The two amplifiers feed through two antenna matching networks, and if these properly phased outputs are led to two half-wave Hertz antennas crossed at right angles to each other, a circularly polarized wave will be transmitted which will be used in some of the ionosphere measurements. The amplifiers can he modulated, in their suppressor grid circuits, with pulses for ionosphere measurement purposes, or voice, using the modulator from the 60-mc. transmitter. Provision is also made for c.w. operation.

The auxiliary equipment includes a cathode-ray oscilloscope, a pulse circuit for forming the pulses used in the ionosphere measurements, and a standard signal generator operating from 2.4 to 1000 meters. A portable 5 meter transceiver will also be added for possible emergency use. Recorders of various kinds will also be installed as the occasion demands.

One of the outstanding features of the outfit is that all of the apparatus can be operated from self-contained power supplies, or on external a.c. when it is available. This is accomplished by using two batteries carried on one side of the truck under the running board. One is a six volt size for lighting filaments. The other is a large twelve volt battery used for lighting the RK-20 filaments, through a dropping resistor, and running three dynamotors. One of these dynamotors gives 500 volts d.c. at 200 ma. for running the ultra-short wave equipment. A second gives 1000 volts d.c, at 400 ma. for plate voltage on the large transmitter. A third gives no a.c. at 150 watts for running the HRO, a soldering iron, or other small a.c. apparatus. The external a.c, is taken in through a long cable, and feeds through a watt-hour meter, so the amount used can be paid for. A 15 ampere tungar charger is used to charge the two power batteries, as well as the car battery, whenever a.c, is available. An a.c. operated power pack supplies the high voltage for the large transmitter when the dynamotor is not used, Two G.R. Variacs are used in this unit to compensate for changes in line voltage which are likely to be found in small communities.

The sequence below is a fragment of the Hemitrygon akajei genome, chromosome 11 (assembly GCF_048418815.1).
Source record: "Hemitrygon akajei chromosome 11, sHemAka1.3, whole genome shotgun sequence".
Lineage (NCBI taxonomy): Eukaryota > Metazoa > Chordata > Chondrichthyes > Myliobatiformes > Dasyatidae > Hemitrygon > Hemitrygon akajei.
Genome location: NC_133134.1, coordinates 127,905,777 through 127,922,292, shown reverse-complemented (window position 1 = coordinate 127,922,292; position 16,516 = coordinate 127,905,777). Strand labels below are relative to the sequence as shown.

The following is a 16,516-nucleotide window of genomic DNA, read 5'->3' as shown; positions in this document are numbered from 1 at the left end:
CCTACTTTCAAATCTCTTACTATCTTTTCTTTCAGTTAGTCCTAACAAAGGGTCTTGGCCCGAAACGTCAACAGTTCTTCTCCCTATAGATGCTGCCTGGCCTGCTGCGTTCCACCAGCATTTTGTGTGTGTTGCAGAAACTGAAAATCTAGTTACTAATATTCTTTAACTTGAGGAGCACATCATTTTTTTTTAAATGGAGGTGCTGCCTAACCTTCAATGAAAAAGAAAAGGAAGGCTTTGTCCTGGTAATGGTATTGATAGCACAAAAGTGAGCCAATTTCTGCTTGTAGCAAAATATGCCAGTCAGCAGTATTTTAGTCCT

All the units have aluminum panels and dust-covers, and are made for relay rack mounting, thus making it easy to change or replace them. The relay racks are built into the steel framework of the body, which is mounted on a Packard roadster chassis. The steel frame is covered with a layer of linoleum for the inside finish, a half-inch layer of celotex for heat and sound insulation, and an outer skin of copper for shielding purposes, The roof is reinforced and covered with a rubber mat so that it can be used as a platform for setting up various antennas. A socket in the roof is provided so that a collapsible mast can be erected for operating from a fixed location on the longer waves. A loop can also be mounted on the top for direction finding and field strength measurements. Onlookers are always thrilled by the chromium plated ladder giving access to the top. A blanket roll is provided and there is space on the floor in the rear for sleeping. Two trailers are available if there is more to be carried than the truck will hold. The truck and one trailer recently returned from a trip to Washington, D. C., where they were exhibited at the conventions of the American Physical Society and the I.R.E., as well as at the Washington hamfest of April 27. The truck and apparatus behaved in fine style and many interesting contacts were made on the 5-meter band on the way down and back. As a result of this "shakedown cruise" several additional spring leaves were added to the already-reinforced springs in order to carry the load properly.

When operating in the amateur bands the truck signs W1FQV. On the general experimental frequencies it uses W1XAJ portable. For special experimental frequencies in the ultra-short wave region W1XDJ portable is used.

The amateurs associated with the project are Paul B. King, Jr., W2BWF, who is cooperating on the ionosphere measurements and the author, who designed and built the radio apparatus. Both are graduate students at the Cruft Laboratory. Jack Pierce, ex-1EB, was responsible for much of the body work on the truck, and John De Young, W1HHW, assisted in some of the construction and testing of the apparatus. This project is being carried out as part of the radio research work in progress at the Cruft Communications and Physics Laboratory of Harvard University, and is under the general supervision of Professor Harry Rowe Mimno of that laboratory.

* W1FQV. Cruft Laboratory, Harvard University, Cambridge, Mass.



Posted January 18, 2021
(updated from original post on 4/11/2013)